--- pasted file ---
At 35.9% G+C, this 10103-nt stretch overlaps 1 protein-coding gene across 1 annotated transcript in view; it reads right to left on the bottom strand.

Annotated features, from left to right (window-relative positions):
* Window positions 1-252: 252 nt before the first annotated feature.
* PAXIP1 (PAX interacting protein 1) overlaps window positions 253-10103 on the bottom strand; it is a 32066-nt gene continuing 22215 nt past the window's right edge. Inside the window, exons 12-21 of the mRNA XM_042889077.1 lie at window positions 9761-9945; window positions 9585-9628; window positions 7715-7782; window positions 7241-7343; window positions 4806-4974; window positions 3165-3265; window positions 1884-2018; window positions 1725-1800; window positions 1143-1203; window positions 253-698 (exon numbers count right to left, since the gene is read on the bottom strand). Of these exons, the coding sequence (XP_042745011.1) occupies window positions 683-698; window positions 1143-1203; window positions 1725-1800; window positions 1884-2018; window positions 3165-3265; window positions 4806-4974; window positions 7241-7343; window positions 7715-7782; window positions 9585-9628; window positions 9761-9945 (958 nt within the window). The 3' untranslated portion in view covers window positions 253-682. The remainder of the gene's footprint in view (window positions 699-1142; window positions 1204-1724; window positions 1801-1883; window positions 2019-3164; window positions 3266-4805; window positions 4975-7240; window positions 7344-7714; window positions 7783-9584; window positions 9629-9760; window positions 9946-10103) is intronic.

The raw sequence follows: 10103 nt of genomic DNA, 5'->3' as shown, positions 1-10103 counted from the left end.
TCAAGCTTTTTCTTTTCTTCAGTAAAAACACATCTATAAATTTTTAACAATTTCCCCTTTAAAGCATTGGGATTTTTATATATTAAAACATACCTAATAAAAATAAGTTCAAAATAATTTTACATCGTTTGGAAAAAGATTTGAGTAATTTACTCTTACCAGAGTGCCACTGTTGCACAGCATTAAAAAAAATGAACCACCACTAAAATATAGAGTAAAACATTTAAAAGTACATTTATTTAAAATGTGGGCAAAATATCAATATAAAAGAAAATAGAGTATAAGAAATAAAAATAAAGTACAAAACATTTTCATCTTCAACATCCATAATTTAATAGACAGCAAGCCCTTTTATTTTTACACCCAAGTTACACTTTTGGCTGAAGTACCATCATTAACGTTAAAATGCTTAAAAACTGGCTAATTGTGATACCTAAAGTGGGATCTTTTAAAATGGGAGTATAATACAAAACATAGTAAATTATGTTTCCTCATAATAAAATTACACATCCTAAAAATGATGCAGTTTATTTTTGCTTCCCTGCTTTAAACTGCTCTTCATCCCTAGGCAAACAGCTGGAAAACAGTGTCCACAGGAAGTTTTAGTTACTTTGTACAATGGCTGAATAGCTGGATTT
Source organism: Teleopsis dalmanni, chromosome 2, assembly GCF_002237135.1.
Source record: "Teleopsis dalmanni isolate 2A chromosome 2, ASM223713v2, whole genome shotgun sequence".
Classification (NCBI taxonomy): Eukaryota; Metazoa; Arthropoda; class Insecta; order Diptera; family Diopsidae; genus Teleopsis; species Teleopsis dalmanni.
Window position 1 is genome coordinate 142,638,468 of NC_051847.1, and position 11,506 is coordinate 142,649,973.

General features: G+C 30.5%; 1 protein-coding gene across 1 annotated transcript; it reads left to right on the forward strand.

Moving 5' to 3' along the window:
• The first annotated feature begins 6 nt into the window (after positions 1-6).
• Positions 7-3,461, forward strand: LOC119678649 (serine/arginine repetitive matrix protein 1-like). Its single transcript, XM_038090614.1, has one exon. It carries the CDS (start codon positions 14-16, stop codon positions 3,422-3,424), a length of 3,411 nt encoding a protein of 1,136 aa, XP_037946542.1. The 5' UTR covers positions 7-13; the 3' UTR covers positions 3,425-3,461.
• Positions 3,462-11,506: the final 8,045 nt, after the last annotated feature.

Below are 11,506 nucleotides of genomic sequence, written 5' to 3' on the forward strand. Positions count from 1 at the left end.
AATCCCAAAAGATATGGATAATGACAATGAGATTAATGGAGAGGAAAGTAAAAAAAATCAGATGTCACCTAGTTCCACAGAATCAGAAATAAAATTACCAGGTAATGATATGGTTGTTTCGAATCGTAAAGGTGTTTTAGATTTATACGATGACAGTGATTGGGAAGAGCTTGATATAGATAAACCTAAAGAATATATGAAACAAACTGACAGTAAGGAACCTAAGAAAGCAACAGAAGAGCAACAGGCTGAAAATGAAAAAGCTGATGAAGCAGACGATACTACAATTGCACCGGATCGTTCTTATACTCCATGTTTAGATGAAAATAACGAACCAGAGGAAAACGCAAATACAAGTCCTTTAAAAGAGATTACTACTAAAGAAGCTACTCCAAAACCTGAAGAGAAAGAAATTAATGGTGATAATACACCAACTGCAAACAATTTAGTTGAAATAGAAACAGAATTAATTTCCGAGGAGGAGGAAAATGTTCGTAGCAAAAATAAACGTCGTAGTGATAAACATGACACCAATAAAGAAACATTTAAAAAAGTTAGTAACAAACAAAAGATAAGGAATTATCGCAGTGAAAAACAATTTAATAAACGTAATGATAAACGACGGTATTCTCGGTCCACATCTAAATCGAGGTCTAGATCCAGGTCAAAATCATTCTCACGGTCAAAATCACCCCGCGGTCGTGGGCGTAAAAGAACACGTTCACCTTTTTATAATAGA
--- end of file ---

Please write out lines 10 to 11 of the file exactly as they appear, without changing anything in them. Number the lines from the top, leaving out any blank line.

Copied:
Window position 1 is genome coordinate 142,638,468 of NC_051847.1, and position 11,506 is coordinate 142,649,973.

General features: G+C 30.5%; 1 protein-coding gene across 1 annotated transcript; it reads left to right on the forward strand.